Predictable Outcome of an Unprecedented Season: Portsmouth 2019/20 campaign review, highlights and conclusions6 min read
At the end of what was one of the most bizarre football seasons we have ever encountered, we look back on how Portsmouth fared during the highs, the lows and the unprecedented times spun upon the players, the staff and the community throughout the Covid-19 outbreak.
It didn’t take long for the Fratton Faithful to take to social media in order to vent their frustrations over the nature of the team’s poor performance, lack of consistency, and a crippling inability to see out a game without conceding in the dying moments.
The Pompey supporters just about had enough when Jackett’s side blew a 3-1 lead in the 78th minute to draw 3-3 against a 9-man Coventry on August 20th. This spurred on a series of ‘late-losers’, amassing to a total of 10 dropped points from the final 10 minutes of matches in the space of 3 months. The full list encompasses:
- Late 1-0 loss against Wycombe away.
- Late 1-0 loss against Wimbledon away.
- Late 2-2 draw away to Bristol, where Pompey comfortable led 2-0 up until the 78th minute. Craig MacGillivray’s stoppage time own goal casting a curtain on any hope of 3 points.
- Late equaliser for Oxford at home resulting in a 1-1 draw.
Adding to this, a pre-Christmas humbling away at Accrington Stanley where Pompey managed to conclude a 1-0 lead with a 4-1 loss, made those “We want Jackett out” chants even louder.
Seddon the Saviour
The winter transfer window saw some much needed activity from Kenny. Arguably, the most important of which, was the arrival of Birmingham left-back Steve Seddon, who showed his talent right from his first appearance in Jackett’s side.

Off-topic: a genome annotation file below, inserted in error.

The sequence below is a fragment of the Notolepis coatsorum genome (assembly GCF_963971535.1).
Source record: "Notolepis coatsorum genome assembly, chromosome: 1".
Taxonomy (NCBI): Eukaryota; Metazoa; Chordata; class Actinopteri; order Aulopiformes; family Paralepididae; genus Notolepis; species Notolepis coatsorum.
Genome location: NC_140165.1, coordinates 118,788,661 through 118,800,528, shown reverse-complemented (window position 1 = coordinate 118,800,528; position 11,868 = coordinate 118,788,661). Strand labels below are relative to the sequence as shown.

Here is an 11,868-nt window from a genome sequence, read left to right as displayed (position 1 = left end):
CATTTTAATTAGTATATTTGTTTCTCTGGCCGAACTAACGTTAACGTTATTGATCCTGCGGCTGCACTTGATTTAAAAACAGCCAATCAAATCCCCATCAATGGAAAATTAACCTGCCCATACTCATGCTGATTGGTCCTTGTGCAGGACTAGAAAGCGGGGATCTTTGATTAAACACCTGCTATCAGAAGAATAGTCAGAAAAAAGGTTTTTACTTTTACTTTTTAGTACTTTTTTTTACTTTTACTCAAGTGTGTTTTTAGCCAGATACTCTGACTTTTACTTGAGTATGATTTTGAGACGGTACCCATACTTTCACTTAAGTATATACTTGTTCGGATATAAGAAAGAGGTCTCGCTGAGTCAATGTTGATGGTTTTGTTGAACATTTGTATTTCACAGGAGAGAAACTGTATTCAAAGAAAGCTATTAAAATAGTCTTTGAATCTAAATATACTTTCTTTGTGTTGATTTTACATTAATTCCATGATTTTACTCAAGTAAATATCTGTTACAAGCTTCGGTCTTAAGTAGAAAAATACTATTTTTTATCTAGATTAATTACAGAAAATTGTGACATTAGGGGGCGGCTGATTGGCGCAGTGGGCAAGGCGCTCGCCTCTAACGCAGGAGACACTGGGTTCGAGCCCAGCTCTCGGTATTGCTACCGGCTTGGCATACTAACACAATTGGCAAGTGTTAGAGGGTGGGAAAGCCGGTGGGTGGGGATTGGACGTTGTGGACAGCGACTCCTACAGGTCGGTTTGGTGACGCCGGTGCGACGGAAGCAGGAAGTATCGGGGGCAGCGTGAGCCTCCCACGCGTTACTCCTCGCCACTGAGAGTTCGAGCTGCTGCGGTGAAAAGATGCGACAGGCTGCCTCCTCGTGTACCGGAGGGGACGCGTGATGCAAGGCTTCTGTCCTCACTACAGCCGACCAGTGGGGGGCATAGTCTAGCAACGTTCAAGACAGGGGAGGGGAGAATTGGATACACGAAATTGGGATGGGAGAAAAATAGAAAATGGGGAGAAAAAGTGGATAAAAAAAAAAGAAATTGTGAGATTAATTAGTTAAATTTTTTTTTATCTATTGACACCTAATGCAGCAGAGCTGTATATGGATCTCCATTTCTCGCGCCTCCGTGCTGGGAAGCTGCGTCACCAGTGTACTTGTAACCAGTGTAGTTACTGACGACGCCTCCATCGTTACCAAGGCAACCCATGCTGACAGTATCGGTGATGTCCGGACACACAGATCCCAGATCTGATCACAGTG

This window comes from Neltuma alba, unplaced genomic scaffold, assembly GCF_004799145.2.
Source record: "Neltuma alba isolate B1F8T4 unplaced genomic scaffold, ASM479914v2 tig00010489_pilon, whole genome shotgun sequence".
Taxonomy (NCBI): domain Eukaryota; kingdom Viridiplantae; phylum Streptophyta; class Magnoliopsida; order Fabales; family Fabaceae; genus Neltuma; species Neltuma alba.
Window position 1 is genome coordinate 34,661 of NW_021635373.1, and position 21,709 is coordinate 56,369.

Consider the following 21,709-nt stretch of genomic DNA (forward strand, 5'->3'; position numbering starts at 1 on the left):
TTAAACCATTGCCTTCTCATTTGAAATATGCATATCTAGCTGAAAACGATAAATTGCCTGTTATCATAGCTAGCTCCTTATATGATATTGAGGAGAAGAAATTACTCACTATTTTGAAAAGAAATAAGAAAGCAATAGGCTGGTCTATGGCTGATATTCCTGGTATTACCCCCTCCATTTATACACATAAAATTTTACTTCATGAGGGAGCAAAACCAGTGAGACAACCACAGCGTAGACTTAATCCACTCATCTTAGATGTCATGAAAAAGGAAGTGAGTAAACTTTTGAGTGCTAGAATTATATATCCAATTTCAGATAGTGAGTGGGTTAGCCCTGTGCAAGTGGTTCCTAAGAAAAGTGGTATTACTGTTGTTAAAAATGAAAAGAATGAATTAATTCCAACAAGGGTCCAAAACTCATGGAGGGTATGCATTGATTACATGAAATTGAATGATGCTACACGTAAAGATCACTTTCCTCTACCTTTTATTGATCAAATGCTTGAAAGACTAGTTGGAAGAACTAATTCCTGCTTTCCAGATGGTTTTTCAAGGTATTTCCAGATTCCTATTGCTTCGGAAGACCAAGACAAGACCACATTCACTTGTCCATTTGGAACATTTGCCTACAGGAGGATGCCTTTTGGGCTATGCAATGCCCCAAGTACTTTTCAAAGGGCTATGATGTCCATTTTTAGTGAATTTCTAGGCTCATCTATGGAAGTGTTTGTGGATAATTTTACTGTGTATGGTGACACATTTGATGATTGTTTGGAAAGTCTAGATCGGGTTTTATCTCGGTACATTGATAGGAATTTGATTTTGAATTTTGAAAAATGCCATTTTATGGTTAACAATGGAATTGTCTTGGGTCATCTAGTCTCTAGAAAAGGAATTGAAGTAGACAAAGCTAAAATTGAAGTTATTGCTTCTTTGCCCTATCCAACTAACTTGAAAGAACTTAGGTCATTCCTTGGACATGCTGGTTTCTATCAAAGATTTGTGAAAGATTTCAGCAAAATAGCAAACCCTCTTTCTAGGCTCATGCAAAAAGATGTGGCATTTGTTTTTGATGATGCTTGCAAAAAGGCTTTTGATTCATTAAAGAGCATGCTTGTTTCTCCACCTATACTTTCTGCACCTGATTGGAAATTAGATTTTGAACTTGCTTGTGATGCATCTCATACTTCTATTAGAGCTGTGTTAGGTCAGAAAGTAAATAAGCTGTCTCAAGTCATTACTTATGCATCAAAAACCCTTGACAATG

Seddon went on to be somewhat of a fan favourite at Fratton Park. His connection with Ronan Curtis down the left flank sparked several positive moments for Portsmouth, and his attacking mindset landed him 4 assists and 1 goal from 14 starts.
Seddon admittedly sees no future at Birmingham City, and is keen to find a permanent home somewhere, but there is yet no indication that this may be Fratton Park, although I believe I speak for the majority of the Pompey fanbase when I say that he would be welcome back with open arms, should the opportunity for a permanent deal arise.
Sean Ragget: From 0 to Hero
Sean Raggett was one of Kenny Jackett’s attempts to fill the gaping hole left by Matt Clarke in the summer of 2019, who was snapped up by Premier League side Brighton & Hove Albion for an undisclosed fee.
Raggett made 38 appearances in a Pompey shirt, making him one of Jackett’s most used players this season. His display however sparked quite a bit of controversy amongst Pompey supporters. The Norwich City loanee faced a lot of criticism for a number of individual mistakes, particularly in matches in the first half of the season.
Playing under intense criticism cannot be easy, and credit to Sean Raggett where it is due, his performances started to turn around. Hard graft and a level of consistency alongside centre-half partner Christian Burgess has allowed the Norwich loanee to rise back up and become somewhat of a fan-favourite.
Sean Raggett’s story is definitely a unique one amongst the squad of 2019/20. At the end of 2019 he was the first name on the list of players that need slashing out of the club in the next window; come July 2020 Raggett’s permanent return to Fratton Park is on the cards, now as a free-agent.
The return of the South Coast Derby
2019 saw the return of the South Coast Derby for the first time in 9 years. Portsmouth were drawn at home to rivals Southampton in the Third Round of the EFL Cup in September.